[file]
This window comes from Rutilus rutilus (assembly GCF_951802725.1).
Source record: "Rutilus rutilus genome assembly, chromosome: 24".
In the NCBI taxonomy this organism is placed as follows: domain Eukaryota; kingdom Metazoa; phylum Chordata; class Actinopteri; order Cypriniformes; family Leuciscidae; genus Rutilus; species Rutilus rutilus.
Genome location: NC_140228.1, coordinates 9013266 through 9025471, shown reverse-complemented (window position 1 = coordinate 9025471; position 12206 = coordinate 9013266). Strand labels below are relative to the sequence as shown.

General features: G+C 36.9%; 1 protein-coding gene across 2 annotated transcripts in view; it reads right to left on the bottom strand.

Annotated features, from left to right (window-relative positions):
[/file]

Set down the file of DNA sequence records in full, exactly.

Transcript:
This window comes from Rutilus rutilus (assembly GCF_951802725.1).
Source record: "Rutilus rutilus genome assembly, chromosome: 24".
In the NCBI taxonomy this organism is placed as follows: domain Eukaryota; kingdom Metazoa; phylum Chordata; class Actinopteri; order Cypriniformes; family Leuciscidae; genus Rutilus; species Rutilus rutilus.
Genome location: NC_140228.1, coordinates 9013266 through 9025471, shown reverse-complemented (window position 1 = coordinate 9025471; position 12206 = coordinate 9013266). Strand labels below are relative to the sequence as shown.

General features: G+C 36.9%; 1 protein-coding gene across 2 annotated transcripts in view; it reads right to left on the bottom strand.

Annotated features, from left to right (window-relative positions):